Now in the main room, we were prepping for the debate. The Sky News panel was off to one side, feeding their intro into the camera under a giant crane camera arm, swinging around. They were all talking to “Richo” on the feed, “what do you think, ‘Richo’?'”, and he, the crumpled sage of Sussex Street, contained on a 10-inch screen like the Mekon or Hannibal Lecter, gives his entirely obvious spiel. Opposition Leader Tony Abbott’s already in the room, there’s a cheer and applause outside, Rudd drifts in ahead of the applause, and it’s clear he’s having an up day, buoyant, floaty. PM Kevin Rudd took the stage to the left of David Speers, Abbott to the right. Three men in neat suits and mildly interesting ties before an assembled crowd in a circular function room, one bloke a bit of a chub, the other angular, and a geek in the middle. It was as if same-s-x marriage had not only been legalised, but we were at the first one being celebrated. Then we were off.
People would say afterwards that this was where the gloves came off, when it all got real. Well, Jesus, sorry, all I can say is, if this is getting down to it, it is not exactly what the late Russ Meyer called “low blow f-cking”. For the most part it was what Australian politics has become, an argument about costings and what is on the public record, a series of mild gotchas around a substantially shared program. There were questions from the public about the proposed Abbott cuts, about Abbott’s paid parental leave scheme, about … well, as it turned out, there were almost no questions about the Rudd record, and Mr Tony was forced to keep doing the hard lifting and turn it back on Rudd.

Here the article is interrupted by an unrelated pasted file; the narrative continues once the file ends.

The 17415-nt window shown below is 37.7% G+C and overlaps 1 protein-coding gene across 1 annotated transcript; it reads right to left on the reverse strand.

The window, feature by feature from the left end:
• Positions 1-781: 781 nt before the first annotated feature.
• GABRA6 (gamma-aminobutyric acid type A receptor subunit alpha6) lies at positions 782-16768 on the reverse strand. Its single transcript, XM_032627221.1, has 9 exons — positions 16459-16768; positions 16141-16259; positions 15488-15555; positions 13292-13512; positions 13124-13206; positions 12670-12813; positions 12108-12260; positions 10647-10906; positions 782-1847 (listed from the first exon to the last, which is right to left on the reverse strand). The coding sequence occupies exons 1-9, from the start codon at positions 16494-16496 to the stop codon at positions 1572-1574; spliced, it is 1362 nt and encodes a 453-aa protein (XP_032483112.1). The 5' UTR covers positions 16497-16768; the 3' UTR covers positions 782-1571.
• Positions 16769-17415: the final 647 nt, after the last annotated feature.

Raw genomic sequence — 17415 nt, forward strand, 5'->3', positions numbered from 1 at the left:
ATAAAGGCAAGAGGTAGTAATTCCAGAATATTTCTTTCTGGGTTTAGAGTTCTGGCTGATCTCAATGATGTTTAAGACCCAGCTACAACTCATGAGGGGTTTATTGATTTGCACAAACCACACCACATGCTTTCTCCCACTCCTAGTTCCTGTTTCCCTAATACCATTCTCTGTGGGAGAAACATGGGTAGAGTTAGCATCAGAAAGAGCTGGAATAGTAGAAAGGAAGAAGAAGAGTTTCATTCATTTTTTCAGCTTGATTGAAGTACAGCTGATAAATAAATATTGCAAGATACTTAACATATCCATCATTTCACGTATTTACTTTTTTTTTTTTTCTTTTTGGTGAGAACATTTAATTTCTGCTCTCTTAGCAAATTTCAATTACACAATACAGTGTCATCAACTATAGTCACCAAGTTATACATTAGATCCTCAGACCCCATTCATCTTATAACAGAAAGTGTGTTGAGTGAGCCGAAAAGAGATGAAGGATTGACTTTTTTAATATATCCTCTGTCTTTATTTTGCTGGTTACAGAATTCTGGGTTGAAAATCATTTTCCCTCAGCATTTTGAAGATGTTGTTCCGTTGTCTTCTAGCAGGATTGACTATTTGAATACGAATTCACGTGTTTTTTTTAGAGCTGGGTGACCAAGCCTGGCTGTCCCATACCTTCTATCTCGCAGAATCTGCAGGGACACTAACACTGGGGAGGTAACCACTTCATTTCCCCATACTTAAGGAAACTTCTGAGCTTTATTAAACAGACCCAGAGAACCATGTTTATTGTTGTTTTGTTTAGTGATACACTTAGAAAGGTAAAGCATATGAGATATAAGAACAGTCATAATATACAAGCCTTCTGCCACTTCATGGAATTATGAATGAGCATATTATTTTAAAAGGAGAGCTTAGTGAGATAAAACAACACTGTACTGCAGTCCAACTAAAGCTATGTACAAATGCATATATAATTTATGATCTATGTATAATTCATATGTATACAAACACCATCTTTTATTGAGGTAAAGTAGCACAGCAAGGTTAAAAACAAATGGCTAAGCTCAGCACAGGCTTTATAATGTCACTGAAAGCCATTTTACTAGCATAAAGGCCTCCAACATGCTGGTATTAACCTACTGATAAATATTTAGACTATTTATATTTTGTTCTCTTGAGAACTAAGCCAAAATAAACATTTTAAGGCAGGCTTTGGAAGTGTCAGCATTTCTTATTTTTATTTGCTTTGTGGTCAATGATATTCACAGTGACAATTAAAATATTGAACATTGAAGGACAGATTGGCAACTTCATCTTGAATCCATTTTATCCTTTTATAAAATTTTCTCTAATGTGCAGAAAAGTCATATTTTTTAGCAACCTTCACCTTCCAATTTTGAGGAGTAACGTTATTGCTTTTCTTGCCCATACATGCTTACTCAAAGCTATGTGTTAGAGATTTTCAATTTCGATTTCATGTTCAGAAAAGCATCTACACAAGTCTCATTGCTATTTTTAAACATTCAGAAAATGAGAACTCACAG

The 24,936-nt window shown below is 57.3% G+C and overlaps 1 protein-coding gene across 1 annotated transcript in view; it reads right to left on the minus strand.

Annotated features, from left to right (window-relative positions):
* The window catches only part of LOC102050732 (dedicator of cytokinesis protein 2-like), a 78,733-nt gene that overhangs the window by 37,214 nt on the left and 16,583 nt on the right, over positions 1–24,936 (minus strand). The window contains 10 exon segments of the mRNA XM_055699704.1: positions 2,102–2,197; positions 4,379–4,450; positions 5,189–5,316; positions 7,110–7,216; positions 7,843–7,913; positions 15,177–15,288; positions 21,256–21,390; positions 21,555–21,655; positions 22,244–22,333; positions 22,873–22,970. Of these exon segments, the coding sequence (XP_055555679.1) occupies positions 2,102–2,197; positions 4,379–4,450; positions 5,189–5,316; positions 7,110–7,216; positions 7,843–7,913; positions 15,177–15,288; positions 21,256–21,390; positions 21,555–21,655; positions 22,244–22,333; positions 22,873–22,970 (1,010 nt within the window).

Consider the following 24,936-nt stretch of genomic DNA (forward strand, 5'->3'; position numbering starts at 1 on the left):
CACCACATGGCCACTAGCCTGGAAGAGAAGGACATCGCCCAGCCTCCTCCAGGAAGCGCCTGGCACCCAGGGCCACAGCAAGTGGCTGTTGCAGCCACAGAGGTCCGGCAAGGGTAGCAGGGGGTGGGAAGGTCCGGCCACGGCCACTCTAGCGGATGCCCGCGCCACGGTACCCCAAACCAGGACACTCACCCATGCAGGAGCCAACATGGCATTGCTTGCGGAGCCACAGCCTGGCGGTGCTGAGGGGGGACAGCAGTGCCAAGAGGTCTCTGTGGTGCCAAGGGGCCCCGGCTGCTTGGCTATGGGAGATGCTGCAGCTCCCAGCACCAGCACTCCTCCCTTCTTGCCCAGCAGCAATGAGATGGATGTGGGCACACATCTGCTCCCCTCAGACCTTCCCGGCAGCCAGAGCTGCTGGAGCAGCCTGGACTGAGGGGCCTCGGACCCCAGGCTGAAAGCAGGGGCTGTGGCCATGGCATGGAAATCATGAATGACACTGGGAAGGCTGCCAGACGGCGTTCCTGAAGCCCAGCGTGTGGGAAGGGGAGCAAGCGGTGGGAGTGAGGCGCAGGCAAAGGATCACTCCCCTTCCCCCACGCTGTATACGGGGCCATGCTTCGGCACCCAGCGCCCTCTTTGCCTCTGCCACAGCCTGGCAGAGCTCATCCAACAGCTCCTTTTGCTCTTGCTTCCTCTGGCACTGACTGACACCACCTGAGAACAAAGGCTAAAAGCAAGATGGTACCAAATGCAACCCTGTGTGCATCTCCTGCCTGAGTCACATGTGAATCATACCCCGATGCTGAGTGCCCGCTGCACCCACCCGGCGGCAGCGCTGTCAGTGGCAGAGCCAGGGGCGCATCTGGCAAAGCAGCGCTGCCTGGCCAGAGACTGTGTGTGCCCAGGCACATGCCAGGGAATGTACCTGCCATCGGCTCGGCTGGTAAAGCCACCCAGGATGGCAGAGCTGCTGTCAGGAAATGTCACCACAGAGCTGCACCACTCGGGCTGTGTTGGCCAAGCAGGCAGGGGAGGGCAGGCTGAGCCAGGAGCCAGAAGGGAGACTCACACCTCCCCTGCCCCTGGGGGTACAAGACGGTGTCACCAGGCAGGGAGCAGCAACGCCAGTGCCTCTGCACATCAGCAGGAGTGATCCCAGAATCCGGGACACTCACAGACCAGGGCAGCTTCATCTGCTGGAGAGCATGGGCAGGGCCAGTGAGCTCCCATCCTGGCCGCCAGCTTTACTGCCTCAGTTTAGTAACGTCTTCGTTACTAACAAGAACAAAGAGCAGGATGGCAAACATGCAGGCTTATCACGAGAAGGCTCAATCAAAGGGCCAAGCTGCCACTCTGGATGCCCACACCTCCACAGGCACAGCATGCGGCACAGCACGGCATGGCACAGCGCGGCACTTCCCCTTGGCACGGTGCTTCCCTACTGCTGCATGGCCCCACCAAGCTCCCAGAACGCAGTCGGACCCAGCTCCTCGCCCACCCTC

From the start it was clear, that if the global Murdoch org was a sinister conspiracy, then they were a pretty f-cking shit one, because someone had selected a bevy of questioners designed to slate it home to Abbott. Four of the first five questioners were young women students all rising inflection and Socialist Alternative angst, asking about excessive corporate power and species extinction, etc, etc. How did these jokers get into a Sky/News/Broncos/ event, you could see the blue suits — they were all gathered in one bank of seats — asking. Simple, as it turned out later, after questioning a few of the hundred “non-aligned” people selected by Galaxy — most of whom turned out to be Labor-shifted — there was no process at all. People who wanted to ask a question were simply herded into a section and sorted by topic. The result? The debate was skewed, never really got down to it, to two different ways of thinking about how we arrange things. Labor has questions to answer about its spending, but it won’t answer them; the Libs have questions to answer about their cuts, but they wont be deposed on them. We’re living in a weird shadow politics, halfway between policy and ethics, blah blah blah.The situation has been compromised by the determination of the Coalition, under Abbott, to cleave to a parental leave policy more generous than Labor had ever imagined, more reckless than the conservatives had ever contemplated. The debate quickly came round to this, and it proved the sticking point. Labor is going hard into the idea of the inequality of the tax, and also its unfunded nature, while the Libs are grooving on feminism and positive freedom, all the things they would once have despised. Having taken these positions, they must now justify them with ideology, when they are really bidding for sectional interests. Labor was caught on the hop by Abbott’s commitment to parental leave — a move the Scandinavian Right had pulled a decade earlier — and Labor’s only response has been budgetary, which cuts against the grain of its beliefs, that the economy should be organised for the benefit of real people. Had Labor taken your correspondent’s advice seven, yes, seven, years ago and embraced parental leave as an expression of the community honouring those who committed to motherhood, this would be a dead letter. Composed of eco-rationalists and anti-familial feminists, Labor didn’t, and this is what happened.